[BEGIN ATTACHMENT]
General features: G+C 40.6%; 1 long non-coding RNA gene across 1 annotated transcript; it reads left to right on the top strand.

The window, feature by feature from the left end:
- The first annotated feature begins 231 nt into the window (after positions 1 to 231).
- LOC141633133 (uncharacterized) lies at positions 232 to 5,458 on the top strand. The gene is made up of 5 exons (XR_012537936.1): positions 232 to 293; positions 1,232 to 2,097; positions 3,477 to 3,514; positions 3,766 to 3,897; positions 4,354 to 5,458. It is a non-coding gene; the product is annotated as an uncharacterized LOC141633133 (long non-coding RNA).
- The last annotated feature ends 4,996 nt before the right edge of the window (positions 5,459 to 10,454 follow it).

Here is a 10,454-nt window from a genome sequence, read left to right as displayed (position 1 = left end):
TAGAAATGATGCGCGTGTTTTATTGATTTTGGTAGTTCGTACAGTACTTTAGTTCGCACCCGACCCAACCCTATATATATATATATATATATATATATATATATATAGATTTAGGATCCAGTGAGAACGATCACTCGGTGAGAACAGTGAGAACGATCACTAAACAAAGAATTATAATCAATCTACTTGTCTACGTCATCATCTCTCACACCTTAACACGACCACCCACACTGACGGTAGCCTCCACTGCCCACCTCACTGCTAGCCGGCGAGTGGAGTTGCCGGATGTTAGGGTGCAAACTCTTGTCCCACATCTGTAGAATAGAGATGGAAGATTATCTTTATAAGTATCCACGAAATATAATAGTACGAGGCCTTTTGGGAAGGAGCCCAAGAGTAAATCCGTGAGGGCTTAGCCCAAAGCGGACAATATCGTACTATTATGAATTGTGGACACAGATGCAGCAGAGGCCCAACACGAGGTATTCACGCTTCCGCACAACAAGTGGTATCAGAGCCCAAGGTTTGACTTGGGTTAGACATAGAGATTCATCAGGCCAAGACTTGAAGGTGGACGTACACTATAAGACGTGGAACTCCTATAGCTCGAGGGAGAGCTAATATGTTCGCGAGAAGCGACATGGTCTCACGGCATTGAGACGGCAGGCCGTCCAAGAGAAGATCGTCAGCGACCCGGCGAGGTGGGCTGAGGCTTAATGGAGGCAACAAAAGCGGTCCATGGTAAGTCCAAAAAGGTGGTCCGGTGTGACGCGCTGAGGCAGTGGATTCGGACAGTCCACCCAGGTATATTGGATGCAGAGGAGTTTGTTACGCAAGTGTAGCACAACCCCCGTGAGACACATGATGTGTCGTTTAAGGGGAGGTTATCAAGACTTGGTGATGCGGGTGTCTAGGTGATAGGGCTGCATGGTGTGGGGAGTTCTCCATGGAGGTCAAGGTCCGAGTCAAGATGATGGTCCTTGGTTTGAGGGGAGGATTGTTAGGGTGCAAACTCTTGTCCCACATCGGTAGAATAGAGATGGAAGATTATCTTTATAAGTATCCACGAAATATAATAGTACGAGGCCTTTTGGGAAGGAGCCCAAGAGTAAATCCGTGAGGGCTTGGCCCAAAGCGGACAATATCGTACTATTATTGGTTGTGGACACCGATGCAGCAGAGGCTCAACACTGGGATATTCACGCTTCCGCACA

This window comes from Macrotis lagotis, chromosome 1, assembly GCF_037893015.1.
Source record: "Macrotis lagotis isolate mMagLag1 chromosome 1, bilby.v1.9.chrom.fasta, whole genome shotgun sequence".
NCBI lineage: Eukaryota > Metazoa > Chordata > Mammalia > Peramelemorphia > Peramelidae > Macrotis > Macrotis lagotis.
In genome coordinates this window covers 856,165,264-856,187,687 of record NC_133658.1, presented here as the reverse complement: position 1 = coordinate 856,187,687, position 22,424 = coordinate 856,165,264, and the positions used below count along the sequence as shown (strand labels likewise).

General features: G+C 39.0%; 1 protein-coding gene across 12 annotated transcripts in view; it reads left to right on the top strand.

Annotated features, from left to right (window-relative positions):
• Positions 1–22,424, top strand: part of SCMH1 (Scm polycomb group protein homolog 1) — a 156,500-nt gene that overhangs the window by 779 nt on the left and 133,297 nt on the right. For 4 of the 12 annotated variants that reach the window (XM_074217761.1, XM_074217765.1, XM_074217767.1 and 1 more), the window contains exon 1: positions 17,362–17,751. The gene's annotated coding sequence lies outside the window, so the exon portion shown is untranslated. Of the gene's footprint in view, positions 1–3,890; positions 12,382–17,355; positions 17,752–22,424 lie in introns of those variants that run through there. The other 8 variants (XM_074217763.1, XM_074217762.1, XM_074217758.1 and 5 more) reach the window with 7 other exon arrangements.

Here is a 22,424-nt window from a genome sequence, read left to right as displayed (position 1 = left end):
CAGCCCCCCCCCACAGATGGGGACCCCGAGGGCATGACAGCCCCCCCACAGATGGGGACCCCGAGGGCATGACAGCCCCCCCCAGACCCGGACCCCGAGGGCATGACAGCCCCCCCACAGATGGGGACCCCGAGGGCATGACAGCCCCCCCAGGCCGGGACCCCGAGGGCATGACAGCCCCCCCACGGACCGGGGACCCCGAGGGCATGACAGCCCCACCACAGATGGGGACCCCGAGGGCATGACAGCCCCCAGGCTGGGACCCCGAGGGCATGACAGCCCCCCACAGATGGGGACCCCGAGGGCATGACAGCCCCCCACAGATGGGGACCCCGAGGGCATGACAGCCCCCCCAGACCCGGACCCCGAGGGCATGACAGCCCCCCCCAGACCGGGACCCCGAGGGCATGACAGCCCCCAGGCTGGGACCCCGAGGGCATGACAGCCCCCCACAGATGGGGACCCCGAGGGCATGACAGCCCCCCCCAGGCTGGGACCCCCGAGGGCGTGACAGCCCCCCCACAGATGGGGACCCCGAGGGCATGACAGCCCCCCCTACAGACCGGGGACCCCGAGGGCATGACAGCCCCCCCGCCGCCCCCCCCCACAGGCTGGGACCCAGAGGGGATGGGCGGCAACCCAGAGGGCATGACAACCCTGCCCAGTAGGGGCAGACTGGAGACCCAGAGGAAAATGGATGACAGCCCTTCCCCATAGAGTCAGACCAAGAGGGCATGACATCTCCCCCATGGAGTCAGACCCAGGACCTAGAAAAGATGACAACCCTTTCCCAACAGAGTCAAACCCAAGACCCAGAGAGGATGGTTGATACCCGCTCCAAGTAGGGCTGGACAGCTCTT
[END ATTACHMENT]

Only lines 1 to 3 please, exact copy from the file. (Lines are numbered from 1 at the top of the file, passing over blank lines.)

General features: G+C 40.6%; 1 long non-coding RNA gene across 1 annotated transcript; it reads left to right on the top strand.

The window, feature by feature from the left end:
- The first annotated feature begins 231 nt into the window (after positions 1 to 231).